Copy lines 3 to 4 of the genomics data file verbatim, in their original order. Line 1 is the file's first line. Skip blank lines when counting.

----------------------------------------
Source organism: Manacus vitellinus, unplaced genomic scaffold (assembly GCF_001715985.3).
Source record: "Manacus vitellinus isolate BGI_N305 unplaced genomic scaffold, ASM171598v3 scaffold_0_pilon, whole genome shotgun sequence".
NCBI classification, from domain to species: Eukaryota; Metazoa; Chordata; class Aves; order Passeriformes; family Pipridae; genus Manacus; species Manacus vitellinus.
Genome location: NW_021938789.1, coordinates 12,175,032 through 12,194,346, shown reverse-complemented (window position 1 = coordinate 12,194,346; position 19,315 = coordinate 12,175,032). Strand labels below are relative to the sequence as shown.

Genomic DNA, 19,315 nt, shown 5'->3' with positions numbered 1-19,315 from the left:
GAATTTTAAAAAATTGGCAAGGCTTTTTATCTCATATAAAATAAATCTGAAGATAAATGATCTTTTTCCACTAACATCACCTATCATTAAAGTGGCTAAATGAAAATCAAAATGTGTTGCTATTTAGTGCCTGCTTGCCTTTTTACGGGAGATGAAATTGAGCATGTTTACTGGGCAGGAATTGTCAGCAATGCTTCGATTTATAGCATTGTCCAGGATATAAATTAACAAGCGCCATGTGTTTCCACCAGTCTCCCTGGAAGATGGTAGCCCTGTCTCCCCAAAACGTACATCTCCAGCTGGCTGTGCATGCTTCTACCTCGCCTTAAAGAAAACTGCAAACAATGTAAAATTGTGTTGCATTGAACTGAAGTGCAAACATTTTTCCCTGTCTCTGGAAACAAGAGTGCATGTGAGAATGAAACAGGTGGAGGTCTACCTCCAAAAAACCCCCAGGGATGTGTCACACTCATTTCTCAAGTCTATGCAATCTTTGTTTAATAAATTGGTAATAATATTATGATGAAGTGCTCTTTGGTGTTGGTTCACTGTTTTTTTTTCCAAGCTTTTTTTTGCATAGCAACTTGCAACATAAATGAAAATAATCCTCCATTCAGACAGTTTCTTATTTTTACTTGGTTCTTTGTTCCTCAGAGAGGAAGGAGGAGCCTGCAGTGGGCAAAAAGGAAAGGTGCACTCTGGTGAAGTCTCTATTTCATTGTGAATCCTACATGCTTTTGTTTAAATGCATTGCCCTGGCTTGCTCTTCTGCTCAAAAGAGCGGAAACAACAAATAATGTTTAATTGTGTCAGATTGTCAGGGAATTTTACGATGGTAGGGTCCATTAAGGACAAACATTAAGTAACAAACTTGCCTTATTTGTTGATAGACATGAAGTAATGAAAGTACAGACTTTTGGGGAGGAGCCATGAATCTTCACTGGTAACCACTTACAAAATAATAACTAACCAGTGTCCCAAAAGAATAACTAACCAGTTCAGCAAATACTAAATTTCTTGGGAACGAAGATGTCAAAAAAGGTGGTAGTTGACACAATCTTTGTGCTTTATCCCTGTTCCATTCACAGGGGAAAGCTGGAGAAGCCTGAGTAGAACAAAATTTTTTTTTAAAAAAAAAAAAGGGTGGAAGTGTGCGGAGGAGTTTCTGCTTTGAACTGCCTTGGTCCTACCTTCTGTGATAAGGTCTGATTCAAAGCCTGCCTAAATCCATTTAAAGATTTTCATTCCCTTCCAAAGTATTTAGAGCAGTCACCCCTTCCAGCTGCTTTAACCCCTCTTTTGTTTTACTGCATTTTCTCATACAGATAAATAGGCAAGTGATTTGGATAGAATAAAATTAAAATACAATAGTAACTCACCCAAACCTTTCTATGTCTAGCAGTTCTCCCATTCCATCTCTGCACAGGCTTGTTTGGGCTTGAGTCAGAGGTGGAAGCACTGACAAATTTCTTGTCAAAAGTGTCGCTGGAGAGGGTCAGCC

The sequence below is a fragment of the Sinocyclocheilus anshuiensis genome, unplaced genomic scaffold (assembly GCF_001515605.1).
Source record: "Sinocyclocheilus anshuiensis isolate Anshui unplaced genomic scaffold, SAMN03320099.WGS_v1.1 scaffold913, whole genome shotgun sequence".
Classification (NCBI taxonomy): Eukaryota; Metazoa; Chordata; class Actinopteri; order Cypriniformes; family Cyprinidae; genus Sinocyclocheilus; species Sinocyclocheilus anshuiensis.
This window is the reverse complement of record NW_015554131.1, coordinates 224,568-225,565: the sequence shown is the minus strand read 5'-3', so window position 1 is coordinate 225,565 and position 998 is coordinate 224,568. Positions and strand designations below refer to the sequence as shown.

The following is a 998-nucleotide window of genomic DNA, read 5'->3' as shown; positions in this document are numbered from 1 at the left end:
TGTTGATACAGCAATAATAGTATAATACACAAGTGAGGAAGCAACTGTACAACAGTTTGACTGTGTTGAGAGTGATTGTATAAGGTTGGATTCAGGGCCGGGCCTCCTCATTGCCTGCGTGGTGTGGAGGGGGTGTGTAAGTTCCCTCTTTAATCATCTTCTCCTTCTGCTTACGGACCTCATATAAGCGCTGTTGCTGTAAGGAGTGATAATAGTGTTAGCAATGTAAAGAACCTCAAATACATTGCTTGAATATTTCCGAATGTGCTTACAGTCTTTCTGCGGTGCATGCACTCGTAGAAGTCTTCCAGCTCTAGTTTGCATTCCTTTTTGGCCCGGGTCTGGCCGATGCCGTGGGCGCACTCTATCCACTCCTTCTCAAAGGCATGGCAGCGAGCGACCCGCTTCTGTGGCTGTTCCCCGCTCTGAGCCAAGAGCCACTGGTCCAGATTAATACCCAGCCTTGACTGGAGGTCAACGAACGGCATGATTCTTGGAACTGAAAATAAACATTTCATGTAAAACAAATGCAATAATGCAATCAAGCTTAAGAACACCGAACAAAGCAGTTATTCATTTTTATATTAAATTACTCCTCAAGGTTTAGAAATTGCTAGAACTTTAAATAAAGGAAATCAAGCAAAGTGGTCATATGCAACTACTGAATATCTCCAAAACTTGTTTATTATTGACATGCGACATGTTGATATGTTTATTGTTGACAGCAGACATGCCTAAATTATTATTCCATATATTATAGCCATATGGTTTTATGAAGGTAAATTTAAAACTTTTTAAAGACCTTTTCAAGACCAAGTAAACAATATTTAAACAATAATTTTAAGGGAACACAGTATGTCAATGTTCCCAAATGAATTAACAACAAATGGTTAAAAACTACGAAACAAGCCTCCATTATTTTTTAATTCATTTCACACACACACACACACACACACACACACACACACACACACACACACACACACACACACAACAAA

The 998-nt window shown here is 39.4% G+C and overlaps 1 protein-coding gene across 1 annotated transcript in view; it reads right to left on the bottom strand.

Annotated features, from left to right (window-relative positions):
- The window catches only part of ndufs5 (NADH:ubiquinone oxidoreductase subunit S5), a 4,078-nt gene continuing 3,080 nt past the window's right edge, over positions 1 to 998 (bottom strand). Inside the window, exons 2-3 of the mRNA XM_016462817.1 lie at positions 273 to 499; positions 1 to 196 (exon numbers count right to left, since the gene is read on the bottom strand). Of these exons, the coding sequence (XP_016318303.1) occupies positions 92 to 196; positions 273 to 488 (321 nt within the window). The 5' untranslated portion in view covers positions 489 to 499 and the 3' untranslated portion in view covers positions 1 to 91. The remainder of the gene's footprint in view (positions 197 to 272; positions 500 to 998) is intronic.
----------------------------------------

NCBI classification, from domain to species: Eukaryota; Metazoa; Chordata; class Aves; order Passeriformes; family Pipridae; genus Manacus; species Manacus vitellinus.
Genome location: NW_021938789.1, coordinates 12,175,032 through 12,194,346, shown reverse-complemented (window position 1 = coordinate 12,194,346; position 19,315 = coordinate 12,175,032). Strand labels below are relative to the sequence as shown.